From Fang to Havoc: Loyola’s mascot

Loyola’s wolf mascot has been around since the early years of the university, but it hasn’t always been smooth sailing. The original mascot was an actual wolf cub, beloved by athletic teams and the student body. But after a disappointing year  in 1928, the wolf cub was ostracized by the football team.

1929-11-22 Maroon

Still, by 1932, the now fully grown wolf continued to be seen at Loyola athletic events.

1932-11-23 Maroon

In 1957, a new mascot was introduced in the form of a ferocious  ”almost Cocker” puppy. Cheerleader Gerry Bodet held a contest to name the new mascot, and Fang was born.

1957 Wolf Yearbook

1957-02-08 Maroon

In 1966 the university once again adopted a real wolf–this time, a Canadian wolf cub.

But drama struck once again. Fang was donated to the Audubon Zoo in 1968, and by 1972 was “missing.”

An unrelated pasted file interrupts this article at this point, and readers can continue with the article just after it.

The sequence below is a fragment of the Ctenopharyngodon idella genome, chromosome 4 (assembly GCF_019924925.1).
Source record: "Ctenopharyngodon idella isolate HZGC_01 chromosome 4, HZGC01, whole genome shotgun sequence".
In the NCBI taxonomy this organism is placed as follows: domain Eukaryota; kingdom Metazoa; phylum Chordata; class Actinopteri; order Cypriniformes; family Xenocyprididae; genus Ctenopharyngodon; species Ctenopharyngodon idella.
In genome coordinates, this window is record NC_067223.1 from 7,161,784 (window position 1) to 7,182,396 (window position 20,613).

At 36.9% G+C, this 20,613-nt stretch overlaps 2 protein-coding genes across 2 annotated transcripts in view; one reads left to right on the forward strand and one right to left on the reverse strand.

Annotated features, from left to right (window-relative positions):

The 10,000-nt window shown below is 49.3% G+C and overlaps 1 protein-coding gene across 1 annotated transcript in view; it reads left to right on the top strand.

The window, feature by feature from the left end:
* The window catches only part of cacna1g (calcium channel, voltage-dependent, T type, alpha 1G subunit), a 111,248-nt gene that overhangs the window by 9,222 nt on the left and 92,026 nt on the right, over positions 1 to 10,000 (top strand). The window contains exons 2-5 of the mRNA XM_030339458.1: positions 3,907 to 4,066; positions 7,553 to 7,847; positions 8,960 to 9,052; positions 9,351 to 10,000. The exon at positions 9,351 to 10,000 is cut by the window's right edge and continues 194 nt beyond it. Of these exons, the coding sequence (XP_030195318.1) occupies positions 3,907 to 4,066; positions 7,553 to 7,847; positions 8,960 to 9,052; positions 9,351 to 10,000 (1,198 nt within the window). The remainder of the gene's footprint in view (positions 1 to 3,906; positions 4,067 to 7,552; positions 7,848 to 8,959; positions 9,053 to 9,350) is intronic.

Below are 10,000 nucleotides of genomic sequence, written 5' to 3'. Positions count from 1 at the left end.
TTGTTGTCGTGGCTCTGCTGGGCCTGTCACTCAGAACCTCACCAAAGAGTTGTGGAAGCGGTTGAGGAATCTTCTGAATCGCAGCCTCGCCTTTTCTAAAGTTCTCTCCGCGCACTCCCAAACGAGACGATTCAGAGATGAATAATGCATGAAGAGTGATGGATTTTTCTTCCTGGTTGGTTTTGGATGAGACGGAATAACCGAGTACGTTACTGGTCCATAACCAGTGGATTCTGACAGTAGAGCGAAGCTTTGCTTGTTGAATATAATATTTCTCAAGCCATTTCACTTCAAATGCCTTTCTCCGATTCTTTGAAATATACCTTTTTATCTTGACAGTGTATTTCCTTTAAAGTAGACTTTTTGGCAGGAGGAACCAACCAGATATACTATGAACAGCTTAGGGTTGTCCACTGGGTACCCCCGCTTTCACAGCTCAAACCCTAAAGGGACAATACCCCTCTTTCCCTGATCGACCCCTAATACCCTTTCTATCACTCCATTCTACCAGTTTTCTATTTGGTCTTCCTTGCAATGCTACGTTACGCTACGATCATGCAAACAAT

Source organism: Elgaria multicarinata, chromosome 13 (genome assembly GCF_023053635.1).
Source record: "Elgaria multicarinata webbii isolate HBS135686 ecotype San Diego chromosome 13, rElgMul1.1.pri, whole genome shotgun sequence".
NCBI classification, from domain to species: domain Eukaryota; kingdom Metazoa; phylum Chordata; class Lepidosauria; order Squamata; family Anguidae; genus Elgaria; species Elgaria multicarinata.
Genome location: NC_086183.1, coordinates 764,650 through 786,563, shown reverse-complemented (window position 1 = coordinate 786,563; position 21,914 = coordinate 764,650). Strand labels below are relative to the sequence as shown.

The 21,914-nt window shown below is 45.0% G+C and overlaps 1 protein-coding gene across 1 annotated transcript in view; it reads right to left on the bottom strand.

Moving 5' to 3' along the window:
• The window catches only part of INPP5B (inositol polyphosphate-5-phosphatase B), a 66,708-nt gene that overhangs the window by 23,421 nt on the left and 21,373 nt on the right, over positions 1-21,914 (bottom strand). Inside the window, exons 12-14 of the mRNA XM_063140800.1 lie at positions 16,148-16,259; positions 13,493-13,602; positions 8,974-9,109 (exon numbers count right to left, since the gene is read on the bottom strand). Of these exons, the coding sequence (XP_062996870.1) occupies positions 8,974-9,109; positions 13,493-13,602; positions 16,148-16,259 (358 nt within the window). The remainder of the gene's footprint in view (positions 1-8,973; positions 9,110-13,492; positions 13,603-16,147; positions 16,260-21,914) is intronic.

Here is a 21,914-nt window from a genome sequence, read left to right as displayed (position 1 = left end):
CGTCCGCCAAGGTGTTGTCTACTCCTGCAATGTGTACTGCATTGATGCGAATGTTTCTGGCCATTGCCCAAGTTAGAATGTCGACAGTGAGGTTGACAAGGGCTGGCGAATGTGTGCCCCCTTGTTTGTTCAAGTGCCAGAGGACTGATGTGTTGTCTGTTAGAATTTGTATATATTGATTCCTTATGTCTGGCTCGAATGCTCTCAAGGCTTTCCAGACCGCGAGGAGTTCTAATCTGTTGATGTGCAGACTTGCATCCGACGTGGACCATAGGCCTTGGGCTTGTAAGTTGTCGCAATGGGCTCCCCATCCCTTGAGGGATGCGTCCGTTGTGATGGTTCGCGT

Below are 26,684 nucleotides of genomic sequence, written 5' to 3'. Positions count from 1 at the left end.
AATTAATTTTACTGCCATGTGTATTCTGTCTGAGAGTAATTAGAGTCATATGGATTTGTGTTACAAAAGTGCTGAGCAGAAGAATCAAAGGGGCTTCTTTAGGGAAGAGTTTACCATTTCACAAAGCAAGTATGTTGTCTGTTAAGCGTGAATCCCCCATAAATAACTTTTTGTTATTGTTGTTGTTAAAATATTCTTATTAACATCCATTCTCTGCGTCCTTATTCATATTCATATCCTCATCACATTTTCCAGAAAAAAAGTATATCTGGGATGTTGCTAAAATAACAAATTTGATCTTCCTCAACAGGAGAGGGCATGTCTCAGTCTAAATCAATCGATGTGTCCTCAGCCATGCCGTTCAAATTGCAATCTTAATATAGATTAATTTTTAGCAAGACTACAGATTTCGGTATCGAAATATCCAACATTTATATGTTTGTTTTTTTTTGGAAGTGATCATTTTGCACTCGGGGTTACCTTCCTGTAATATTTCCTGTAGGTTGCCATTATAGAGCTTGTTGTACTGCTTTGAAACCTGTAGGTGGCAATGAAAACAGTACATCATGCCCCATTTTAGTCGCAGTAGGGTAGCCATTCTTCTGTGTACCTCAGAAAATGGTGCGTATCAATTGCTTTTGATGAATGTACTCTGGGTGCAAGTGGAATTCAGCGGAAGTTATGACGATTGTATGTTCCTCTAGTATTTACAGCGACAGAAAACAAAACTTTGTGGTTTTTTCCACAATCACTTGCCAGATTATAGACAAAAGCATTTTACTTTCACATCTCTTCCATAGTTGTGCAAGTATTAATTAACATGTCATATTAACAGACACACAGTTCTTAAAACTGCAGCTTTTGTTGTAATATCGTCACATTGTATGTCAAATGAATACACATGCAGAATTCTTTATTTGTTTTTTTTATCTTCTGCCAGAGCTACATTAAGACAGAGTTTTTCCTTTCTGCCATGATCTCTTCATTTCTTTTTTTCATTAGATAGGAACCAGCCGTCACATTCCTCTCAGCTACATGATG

1974-11-14 Maroon

That seems to have been the end of Loyola’s attempts to keep a live wolf as a mascot, despite rumors to the contrary in 1976 and 1986.

Our present-day mascot was named in 2006 by the ‘Pack Pride Committee as part of a marketing campaign to attract students to athletic events. And Havoc has been with us ever since.

More images like these can be found in Loyola’s digital collections and in Special Collections & Archives.

Found in the Archives is a recurring series of crazy cool stuff found in the Monroe Library’s Special Collections & Archives.

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